Forgiveness as outcome in emotion focused therapy for adult survivors with childhood abuse.

Date of Award


Publication Type

Master Thesis

Degree Name





Psychology, Clinical.



Creative Commons License

Creative Commons Attribution-Noncommercial-No Derivative Works 4.0 License
This work is licensed under a Creative Commons Attribution-Noncommercial-No Derivative Works 4.0 License.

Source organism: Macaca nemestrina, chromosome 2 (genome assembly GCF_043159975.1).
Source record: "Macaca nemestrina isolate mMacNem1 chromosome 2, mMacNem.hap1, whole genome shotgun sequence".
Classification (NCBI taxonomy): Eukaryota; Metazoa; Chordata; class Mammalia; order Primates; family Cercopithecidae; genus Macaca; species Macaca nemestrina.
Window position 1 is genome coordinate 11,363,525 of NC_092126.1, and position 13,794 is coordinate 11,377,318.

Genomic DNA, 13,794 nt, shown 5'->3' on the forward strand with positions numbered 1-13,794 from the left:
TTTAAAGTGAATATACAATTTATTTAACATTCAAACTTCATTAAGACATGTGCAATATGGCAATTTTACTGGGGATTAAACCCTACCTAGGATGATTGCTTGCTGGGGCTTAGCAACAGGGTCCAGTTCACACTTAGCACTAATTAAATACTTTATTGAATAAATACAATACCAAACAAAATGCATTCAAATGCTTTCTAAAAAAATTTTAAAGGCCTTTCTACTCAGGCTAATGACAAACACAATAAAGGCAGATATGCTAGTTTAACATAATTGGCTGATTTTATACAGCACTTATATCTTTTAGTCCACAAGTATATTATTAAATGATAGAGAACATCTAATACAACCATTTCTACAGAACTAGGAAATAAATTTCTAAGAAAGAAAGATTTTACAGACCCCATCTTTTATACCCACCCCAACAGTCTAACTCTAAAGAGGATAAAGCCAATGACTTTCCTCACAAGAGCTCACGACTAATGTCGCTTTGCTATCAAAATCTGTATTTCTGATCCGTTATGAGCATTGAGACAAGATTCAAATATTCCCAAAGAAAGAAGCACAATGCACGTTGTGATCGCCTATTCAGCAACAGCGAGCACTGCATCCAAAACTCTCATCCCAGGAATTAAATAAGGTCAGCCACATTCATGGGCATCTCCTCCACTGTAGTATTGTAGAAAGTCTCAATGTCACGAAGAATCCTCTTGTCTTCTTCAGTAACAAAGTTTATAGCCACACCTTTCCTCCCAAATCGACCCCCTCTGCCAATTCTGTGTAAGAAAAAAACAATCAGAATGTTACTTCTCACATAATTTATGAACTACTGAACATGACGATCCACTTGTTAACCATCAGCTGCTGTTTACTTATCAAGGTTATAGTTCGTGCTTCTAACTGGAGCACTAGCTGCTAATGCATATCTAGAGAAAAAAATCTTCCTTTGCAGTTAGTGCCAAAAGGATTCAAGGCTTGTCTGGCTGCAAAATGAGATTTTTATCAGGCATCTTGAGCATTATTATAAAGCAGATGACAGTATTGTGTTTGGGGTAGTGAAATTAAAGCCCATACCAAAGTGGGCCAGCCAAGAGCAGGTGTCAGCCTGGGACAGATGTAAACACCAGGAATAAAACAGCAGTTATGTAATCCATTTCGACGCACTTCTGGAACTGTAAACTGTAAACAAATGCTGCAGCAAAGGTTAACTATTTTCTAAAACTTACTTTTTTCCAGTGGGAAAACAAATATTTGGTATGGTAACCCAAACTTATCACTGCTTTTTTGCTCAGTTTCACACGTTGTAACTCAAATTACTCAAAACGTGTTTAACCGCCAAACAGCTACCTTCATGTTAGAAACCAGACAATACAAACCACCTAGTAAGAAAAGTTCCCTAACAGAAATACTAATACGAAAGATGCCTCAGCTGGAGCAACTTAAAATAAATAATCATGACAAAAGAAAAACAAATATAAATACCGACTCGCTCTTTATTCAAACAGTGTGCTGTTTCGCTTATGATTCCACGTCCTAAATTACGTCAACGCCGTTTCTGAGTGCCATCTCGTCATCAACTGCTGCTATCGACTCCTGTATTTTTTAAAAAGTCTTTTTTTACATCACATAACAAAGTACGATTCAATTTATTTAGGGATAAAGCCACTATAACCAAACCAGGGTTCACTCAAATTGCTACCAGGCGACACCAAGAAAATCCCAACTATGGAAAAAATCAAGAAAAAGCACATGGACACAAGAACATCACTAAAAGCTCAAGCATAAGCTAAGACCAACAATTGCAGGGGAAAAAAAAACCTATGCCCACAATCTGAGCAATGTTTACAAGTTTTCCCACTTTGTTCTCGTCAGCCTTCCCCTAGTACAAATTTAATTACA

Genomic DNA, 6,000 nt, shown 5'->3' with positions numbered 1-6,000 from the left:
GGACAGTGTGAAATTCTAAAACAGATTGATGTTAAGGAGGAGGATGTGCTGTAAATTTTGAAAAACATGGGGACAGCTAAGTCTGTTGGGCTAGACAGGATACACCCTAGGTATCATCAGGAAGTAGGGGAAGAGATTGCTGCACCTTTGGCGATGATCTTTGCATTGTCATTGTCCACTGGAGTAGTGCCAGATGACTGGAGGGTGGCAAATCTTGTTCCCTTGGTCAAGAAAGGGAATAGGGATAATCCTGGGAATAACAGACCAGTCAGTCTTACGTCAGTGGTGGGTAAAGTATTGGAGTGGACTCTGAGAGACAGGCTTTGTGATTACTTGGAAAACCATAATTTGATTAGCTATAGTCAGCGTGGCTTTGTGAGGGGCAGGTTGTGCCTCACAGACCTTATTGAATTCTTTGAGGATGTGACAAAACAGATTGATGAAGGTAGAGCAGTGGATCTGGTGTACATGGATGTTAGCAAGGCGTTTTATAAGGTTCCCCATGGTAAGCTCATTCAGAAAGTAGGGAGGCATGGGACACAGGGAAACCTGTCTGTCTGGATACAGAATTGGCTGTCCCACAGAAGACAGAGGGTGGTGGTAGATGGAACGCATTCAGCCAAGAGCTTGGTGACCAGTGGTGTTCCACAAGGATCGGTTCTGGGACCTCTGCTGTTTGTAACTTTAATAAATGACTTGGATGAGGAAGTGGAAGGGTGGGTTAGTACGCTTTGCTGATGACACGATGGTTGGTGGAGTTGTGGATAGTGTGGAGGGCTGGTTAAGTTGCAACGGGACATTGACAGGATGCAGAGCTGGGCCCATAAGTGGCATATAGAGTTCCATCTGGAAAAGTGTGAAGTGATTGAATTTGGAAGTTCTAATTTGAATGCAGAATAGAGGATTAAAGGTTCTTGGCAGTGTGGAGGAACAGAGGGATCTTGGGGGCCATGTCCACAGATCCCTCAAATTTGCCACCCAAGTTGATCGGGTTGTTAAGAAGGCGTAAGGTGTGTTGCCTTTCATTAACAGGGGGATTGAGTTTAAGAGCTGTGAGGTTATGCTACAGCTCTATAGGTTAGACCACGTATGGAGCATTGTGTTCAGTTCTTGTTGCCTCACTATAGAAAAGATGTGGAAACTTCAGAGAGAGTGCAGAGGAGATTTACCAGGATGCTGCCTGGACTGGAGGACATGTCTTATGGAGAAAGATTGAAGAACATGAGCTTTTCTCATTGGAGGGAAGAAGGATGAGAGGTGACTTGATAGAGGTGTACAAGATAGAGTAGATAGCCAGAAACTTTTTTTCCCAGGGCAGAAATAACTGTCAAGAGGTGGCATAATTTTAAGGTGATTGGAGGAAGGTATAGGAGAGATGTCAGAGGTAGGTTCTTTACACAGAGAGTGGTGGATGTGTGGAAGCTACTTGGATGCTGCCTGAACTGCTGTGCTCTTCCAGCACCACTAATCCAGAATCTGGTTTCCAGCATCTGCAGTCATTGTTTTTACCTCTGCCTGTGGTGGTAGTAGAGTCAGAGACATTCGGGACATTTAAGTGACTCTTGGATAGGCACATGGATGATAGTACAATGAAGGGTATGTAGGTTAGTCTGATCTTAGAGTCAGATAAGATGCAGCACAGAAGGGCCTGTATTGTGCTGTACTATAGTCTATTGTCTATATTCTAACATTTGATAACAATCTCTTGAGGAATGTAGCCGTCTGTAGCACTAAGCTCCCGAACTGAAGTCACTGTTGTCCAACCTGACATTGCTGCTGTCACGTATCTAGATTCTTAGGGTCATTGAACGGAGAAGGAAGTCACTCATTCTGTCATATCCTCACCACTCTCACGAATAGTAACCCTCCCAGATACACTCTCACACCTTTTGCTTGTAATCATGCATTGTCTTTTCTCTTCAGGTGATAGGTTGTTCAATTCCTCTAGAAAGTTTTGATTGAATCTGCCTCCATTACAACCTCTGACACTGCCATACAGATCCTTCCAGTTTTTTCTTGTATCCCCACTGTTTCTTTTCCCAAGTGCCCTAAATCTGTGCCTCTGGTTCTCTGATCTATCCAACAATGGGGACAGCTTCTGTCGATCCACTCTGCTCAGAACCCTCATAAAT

The objectives of the present study were to (1) identify clients who reported forgiveness with abusive and/or neglectful other(s) in Emotion Focused Therapy for Adult Survivors of childhood abuse (EFT-AS) and (2) determine whether this subgroup was distinct from clients who did not report forgiveness in terms of pre-treatment characteristics, therapy processes and outcome. Previous studies have shown conflicting results concerning forgiveness in EFT-AS where forgiveness is not an explicit goal of therapy. In two studies, clients, on average, reported resolving issues, and separation from abusive/neglectful other(s), but no reductions in hostility (Rice & Paivio, 1999; Paivio & Greenberg, 1995). Since forgiveness has been defined as increased separation from and reduced hostility toward the offender (McCollough, 2001; Rotter, 2001), this type of resolution does not meet criteria for forgiveness. An analysis of post-treatment interviews (PTI) showed that some clients did report both reductions in hostility and forgiveness of abusive/neglectful others (Paivio, 2001). These findings led to further exploration of the data. This study used archival data from 23 clients and examined changes in perceptions of self and others, identified by clients in PTI's and client's responses to individual items on the Resolution Scale (RS; Singh, 1994) and the Structural Analysis of Social Behavior (SASB; Benjamin, 1988). Specific criteria on these measures were used to categorize clients as resolvers (R) or non-resolvers (NR), forgivers (F) or non-forgivers (NF) of others and forgiver of self (FS) or non-forgiver of self (NFS). Results indicated that there were (1) more resolvers than forgivers of others in both relationships, (2) more self-forgivers than other-forgivers in both relationships, (3) more other-forgivers in neglectful versus abusive relationships, and (4) no significant differences between forgivers and non-forgivers on any of the measures.Dept. of Psychology. Paper copy at Leddy Library: Theses & Major Papers - Basement, West Bldg. / Call Number: Thesis2005 .C43. Source: Masters Abstracts International, Volume: 44-03, page: 1511. Thesis (M.A.)--University of Windsor (Canada), 2005.